Save energy when it’s cold outside

            It’s so hard to muster the courage to lower the indoor temperature when it’s freezing cold outside. Here are eight ways to keep your home so toasty that you’ll be happy to shave a few degrees off of the thermostat.

  1. Look for leaks. Cold air can sneak into your home through windows, doors, the attic and gaps in walls where cable lines come inside. Inspect your walls for holes and cracks, and patch them with caulk or weather-stripping.
  2. If your furnace is old, it’s probably inefficient. Newer models come with energy-saving features. Consider replacing yours.
  3. Switch to LED lights. They’re available as ceiling fixtures, lamp bulbs and even Christmas lights. They use less energy than fluorescent lights and last much longer.
  4. Program your thermostat so it automatically lowers the heat at bedtime and again when everybody leaves the house in the morning. If you don’t have a programmable thermostat, isn’t it time you got one?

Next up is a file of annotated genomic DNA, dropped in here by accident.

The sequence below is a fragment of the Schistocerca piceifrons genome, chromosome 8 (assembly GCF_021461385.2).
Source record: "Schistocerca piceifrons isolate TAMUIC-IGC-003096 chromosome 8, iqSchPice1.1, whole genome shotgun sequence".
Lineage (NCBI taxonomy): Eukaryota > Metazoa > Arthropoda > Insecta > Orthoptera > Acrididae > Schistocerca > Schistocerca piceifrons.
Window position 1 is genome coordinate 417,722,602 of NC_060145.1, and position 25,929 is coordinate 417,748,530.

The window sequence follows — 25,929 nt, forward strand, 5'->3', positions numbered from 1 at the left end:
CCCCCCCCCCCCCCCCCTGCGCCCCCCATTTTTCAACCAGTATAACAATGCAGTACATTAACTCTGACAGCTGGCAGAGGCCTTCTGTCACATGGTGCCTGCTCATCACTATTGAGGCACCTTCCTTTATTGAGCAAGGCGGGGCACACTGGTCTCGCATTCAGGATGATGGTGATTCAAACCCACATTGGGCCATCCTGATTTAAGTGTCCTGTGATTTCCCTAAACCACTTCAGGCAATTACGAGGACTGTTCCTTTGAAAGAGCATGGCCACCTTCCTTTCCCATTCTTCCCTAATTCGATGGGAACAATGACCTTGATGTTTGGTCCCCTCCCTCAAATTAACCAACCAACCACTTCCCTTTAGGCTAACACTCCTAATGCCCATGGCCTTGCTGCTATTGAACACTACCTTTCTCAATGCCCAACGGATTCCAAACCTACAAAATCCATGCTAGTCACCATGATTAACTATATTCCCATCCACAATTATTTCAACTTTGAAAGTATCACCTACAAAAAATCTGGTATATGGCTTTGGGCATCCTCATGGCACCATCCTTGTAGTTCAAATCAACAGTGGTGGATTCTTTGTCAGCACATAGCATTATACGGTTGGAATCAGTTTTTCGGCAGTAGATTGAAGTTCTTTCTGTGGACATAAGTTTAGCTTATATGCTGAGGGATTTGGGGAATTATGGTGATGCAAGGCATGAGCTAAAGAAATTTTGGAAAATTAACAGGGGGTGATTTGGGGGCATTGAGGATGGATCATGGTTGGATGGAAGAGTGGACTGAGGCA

5. Retire your fireplace. A wood fire is pretty, but it doesn’t make your home any warmer. Plus, it sucks the heated air from the room up; through the flue and out into the great outdoors. If you can’t live without a fireplace, consider adding glass doors on the front and closing the doors of the room where it’s located. And when it’s not in use, close the flue.
  6. Open the drapes. When the sun is shining during the day, invite its warm rays into your home. Then, cover the windows in the evening to keep the nighttime cold outside where it belongs.
  7. Older, single-pane windows are notoriously drafty. If you can’t afford to replace them with energy-efficient, double-pane versions, cover your windows and frames with plastic sheets.
  8. Replace air filters. They’re designed to stop dust, pet hair and other pollutants from getting into your ductwork. But once they’re clogged, your furnace has to work way too hard to heat your home.